Economists Peter Gordon and Harry Richardson point out that most job growth, regardless of economic sector, is in the outer suburbs far away from downtowns and transit stations, even in the more transit-oriented metropolitan areas. A home in the country is often perceived as a better investment than one in the city or suburbs.
And the rural environment may be more pleasant. There is less traffic and crime and more open space, fresh air, and privacy. But as more people move to the countryside, these amenities begin to disappear. Much of the new housing and commercial developments in the countryside comes in one of two forms: 1 a wave of urban or suburban expansion that sweeps into the countryside; or 2 scattered housing, offices, and stores outside of established cities and towns.
Both of these forms of development are called sprawl, and sprawl presents a complex and serious challenge to local, county and regional governments seeking to manage their growth. Growth management describes how people and their governments deal with change. The purpose of growth management is to provide greater certainty and predictability about where, when, and how much development will occur in a community, region, or entire state; how it will be serviced, and the type and style of development.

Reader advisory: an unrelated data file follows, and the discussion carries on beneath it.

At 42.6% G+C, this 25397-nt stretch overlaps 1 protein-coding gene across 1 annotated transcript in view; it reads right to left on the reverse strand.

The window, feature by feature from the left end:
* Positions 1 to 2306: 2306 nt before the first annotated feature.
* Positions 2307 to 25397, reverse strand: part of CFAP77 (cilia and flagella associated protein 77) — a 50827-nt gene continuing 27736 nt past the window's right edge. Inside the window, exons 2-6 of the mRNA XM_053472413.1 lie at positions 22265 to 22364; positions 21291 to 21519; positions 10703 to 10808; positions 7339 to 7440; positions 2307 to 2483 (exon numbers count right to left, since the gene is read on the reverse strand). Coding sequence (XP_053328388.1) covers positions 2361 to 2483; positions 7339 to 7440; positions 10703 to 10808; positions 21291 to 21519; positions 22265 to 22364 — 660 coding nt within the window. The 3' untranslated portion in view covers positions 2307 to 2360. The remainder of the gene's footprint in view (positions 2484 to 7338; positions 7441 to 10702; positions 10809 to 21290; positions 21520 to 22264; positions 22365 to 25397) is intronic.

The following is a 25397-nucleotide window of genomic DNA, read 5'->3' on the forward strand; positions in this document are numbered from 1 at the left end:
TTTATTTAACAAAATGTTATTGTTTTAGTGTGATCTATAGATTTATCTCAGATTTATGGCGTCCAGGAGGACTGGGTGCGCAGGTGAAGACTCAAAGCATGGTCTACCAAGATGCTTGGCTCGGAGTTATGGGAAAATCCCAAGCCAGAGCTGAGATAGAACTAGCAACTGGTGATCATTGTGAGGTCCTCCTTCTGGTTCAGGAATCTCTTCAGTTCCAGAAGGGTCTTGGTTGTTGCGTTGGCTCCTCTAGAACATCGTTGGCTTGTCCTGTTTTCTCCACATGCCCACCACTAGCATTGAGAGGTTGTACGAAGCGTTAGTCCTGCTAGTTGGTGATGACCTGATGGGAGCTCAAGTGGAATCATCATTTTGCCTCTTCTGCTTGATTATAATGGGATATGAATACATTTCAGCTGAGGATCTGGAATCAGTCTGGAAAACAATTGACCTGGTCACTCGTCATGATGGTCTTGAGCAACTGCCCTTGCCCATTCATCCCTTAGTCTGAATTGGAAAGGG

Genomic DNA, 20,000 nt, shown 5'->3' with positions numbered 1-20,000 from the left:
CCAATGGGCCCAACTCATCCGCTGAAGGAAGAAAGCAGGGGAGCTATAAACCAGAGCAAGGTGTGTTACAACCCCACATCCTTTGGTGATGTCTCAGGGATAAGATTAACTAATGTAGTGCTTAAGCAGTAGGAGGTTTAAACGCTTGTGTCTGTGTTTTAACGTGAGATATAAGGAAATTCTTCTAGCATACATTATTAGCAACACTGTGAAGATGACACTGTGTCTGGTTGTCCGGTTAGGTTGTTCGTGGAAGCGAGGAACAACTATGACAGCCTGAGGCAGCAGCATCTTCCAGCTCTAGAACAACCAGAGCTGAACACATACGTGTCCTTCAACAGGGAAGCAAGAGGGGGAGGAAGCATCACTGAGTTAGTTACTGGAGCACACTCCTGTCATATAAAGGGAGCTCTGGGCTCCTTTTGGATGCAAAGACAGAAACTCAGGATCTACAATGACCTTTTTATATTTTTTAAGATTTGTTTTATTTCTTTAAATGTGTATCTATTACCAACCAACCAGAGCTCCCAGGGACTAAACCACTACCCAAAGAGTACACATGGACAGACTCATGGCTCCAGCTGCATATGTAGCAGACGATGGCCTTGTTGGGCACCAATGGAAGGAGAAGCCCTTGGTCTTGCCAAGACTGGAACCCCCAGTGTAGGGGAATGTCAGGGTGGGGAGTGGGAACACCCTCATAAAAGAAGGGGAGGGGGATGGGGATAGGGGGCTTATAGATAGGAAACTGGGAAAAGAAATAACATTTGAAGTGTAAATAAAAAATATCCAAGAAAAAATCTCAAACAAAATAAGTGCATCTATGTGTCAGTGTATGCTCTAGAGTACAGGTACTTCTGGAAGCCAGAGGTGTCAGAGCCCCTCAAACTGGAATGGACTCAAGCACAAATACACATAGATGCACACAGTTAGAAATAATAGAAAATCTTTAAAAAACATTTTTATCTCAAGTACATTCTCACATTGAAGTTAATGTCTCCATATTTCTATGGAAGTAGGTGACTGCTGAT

Lack of predictability about the future growth and development of a community leads to costly struggles that may pit governments, developers, and concerned citizens against each other. Together these growth management techniques influence the location, amount, type, timing, appearance, quality, and cost of new private development. Growth management must encourage attractive, well-sited, and cost-effective development as much as discourage sprawling, rapid development that can be unsettling and costly to residents. The challenge to local governments is how to accommodate economic and population growth without sacrificing manageable local finances and a sense of place.